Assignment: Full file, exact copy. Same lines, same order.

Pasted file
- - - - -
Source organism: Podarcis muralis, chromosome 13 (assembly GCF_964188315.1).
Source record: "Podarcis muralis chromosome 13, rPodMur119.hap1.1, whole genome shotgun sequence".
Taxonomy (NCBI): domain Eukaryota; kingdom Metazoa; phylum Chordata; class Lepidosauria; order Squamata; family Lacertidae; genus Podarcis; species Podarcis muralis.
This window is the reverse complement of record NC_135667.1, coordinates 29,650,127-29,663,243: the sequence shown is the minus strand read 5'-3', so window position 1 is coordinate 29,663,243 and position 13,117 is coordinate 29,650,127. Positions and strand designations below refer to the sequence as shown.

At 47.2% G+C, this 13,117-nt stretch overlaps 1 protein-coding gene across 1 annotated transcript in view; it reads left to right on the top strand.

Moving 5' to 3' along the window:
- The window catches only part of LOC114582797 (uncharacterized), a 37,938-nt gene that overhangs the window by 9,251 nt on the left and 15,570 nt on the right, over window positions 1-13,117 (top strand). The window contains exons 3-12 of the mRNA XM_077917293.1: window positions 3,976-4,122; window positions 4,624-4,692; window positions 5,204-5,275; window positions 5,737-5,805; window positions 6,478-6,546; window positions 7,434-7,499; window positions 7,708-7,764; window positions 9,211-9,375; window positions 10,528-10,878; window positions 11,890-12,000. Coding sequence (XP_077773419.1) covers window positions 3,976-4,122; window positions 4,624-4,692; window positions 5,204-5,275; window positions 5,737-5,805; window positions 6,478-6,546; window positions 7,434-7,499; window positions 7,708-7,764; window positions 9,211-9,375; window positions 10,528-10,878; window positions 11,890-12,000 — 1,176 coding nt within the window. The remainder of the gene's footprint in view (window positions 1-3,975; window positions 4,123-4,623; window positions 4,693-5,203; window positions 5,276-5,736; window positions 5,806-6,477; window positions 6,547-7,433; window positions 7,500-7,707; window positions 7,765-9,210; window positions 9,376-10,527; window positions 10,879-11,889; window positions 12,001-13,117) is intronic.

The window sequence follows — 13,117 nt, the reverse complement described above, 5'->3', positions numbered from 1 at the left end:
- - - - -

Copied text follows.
Source organism: Podarcis muralis, chromosome 13 (assembly GCF_964188315.1).
Source record: "Podarcis muralis chromosome 13, rPodMur119.hap1.1, whole genome shotgun sequence".
Taxonomy (NCBI): domain Eukaryota; kingdom Metazoa; phylum Chordata; class Lepidosauria; order Squamata; family Lacertidae; genus Podarcis; species Podarcis muralis.
This window is the reverse complement of record NC_135667.1, coordinates 29,650,127-29,663,243: the sequence shown is the minus strand read 5'-3', so window position 1 is coordinate 29,663,243 and position 13,117 is coordinate 29,650,127. Positions and strand designations below refer to the sequence as shown.

At 47.2% G+C, this 13,117-nt stretch overlaps 1 protein-coding gene across 1 annotated transcript in view; it reads left to right on the top strand.

Moving 5' to 3' along the window:
- The window catches only part of LOC114582797 (uncharacterized), a 37,938-nt gene that overhangs the window by 9,251 nt on the left and 15,570 nt on the right, over window positions 1-13,117 (top strand). The window contains exons 3-12 of the mRNA XM_077917293.1: window positions 3,976-4,122; window positions 4,624-4,692; window positions 5,204-5,275; window positions 5,737-5,805; window positions 6,478-6,546; window positions 7,434-7,499; window positions 7,708-7,764; window positions 9,211-9,375; window positions 10,528-10,878; window positions 11,890-12,000. Coding sequence (XP_077773419.1) covers window positions 3,976-4,122; window positions 4,624-4,692; window positions 5,204-5,275; window positions 5,737-5,805; window positions 6,478-6,546; window positions 7,434-7,499; window positions 7,708-7,764; window positions 9,211-9,375; window positions 10,528-10,878; window positions 11,890-12,000 — 1,176 coding nt within the window. The remainder of the gene's footprint in view (window positions 1-3,975; window positions 4,123-4,623; window positions 4,693-5,203; window positions 5,276-5,736; window positions 5,806-6,477; window positions 6,547-7,433; window positions 7,500-7,707; window positions 7,765-9,210; window positions 9,376-10,527; window positions 10,879-11,889; window positions 12,001-13,117) is intronic.

The window sequence follows — 13,117 nt, the reverse complement described above, 5'->3', positions numbered from 1 at the left end: